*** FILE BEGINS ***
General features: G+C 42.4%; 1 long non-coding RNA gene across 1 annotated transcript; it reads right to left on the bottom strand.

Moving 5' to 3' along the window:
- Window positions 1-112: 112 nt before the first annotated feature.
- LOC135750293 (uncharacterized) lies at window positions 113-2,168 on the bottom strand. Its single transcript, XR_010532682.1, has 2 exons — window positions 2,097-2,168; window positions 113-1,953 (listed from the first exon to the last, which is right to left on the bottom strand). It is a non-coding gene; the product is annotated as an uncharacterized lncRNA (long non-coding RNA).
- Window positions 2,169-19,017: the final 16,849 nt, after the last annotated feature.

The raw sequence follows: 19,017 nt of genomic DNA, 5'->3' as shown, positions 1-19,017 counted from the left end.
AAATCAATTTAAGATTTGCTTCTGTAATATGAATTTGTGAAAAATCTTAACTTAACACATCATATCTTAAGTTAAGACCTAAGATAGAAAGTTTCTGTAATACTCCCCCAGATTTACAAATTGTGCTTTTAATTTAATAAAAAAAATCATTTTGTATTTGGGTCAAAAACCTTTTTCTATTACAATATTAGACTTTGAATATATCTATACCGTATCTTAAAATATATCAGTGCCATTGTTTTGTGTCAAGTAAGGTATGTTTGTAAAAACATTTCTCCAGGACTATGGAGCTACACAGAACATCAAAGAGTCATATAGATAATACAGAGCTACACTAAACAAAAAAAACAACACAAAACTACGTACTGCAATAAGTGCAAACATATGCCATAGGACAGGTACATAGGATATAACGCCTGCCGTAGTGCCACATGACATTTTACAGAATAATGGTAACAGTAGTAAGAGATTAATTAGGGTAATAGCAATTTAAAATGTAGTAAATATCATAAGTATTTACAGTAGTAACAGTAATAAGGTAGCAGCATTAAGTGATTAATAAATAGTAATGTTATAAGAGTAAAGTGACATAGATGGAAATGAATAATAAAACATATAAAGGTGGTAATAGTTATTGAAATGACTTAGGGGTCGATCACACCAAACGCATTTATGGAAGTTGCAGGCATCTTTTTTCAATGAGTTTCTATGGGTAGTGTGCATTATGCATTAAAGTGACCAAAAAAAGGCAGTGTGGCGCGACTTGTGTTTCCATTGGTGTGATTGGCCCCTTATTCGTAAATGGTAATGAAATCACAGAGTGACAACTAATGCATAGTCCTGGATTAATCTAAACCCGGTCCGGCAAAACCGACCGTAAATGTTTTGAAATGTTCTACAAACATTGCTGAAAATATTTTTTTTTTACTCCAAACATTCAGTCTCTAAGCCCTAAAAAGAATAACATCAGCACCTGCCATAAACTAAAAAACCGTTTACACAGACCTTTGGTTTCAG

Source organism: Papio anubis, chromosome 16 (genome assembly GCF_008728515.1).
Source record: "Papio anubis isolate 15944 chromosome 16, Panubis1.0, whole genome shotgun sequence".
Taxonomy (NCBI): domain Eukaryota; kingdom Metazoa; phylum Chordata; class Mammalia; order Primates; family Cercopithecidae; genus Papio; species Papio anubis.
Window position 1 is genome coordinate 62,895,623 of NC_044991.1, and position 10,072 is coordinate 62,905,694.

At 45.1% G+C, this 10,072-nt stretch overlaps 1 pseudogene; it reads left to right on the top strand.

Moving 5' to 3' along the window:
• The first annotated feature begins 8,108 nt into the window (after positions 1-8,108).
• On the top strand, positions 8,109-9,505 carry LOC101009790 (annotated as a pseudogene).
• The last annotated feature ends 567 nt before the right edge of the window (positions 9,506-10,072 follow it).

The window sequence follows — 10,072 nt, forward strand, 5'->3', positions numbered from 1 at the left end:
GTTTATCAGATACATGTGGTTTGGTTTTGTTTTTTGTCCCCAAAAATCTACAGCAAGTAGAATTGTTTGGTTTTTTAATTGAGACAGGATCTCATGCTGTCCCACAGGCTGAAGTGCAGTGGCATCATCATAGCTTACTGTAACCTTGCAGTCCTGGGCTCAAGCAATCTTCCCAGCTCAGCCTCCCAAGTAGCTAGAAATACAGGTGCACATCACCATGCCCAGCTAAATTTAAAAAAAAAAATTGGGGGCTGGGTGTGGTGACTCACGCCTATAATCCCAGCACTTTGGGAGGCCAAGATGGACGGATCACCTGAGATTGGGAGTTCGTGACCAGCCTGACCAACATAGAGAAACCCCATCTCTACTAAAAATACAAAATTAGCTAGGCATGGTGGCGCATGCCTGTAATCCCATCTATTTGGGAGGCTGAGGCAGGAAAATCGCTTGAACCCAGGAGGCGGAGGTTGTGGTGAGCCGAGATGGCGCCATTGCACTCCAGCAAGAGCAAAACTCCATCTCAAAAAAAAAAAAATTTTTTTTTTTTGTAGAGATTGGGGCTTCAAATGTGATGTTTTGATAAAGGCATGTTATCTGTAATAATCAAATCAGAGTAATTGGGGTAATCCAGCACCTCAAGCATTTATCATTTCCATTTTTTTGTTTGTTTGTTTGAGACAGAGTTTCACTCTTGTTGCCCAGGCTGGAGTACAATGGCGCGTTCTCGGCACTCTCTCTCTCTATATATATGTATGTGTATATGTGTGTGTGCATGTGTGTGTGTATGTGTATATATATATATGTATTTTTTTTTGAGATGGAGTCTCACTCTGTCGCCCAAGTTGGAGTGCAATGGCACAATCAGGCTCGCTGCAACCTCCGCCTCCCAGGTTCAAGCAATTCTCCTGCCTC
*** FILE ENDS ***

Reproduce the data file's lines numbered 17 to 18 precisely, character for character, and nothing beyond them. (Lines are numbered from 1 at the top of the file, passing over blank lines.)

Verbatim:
The window sequence follows — 10,072 nt, forward strand, 5'->3', positions numbered from 1 at the left end:
GTTTATCAGATACATGTGGTTTGGTTTTGTTTTTTGTCCCCAAAAATCTACAGCAAGTAGAATTGTTTGGTTTTTTAATTGAGACAGGATCTCATGCTGTCCCACAGGCTGAAGTGCAGTGGCATCATCATAGCTTACTGTAACCTTGCAGTCCTGGGCTCAAGCAATCTTCCCAGCTCAGCCTCCCAAGTAGCTAGAAATACAGGTGCACATCACCATGCCCAGCTAAATTTAAAAAAAAAAATTGGGGGCTGGGTGTGGTGACTCACGCCTATAATCCCAGCACTTTGGGAGGCCAAGATGGACGGATCACCTGAGATTGGGAGTTCGTGACCAGCCTGACCAACATAGAGAAACCCCATCTCTACTAAAAATACAAAATTAGCTAGGCATGGTGGCGCATGCCTGTAATCCCATCTATTTGGGAGGCTGAGGCAGGAAAATCGCTTGAACCCAGGAGGCGGAGGTTGTGGTGAGCCGAGATGGCGCCATTGCACTCCAGCAAGAGCAAAACTCCATCTCAAAAAAAAAAAAATTTTTTTTTTTTGTAGAGATTGGGGCTTCAAATGTGATGTTTTGATAAAGGCATGTTATCTGTAATAATCAAATCAGAGTAATTGGGGTAATCCAGCACCTCAAGCATTTATCATTTCCATTTTTTTGTTTGTTTGTTTGAGACAGAGTTTCACTCTTGTTGCCCAGGCTGGAGTACAATGGCGCGTTCTCGGCACTCTCTCTCTCTATATATATGTATGTGTATATGTGTGTGTGCATGTGTGTGTGTATGTGTATATATATATATGTATTTTTTTTTGAGATGGAGTCTCACTCTGTCGCCCAAGTTGGAGTGCAATGGCACAATCAGGCTCGCTGCAACCTCCGCCTCCCAGGTTCAAGCAATTCTCCTGCCTC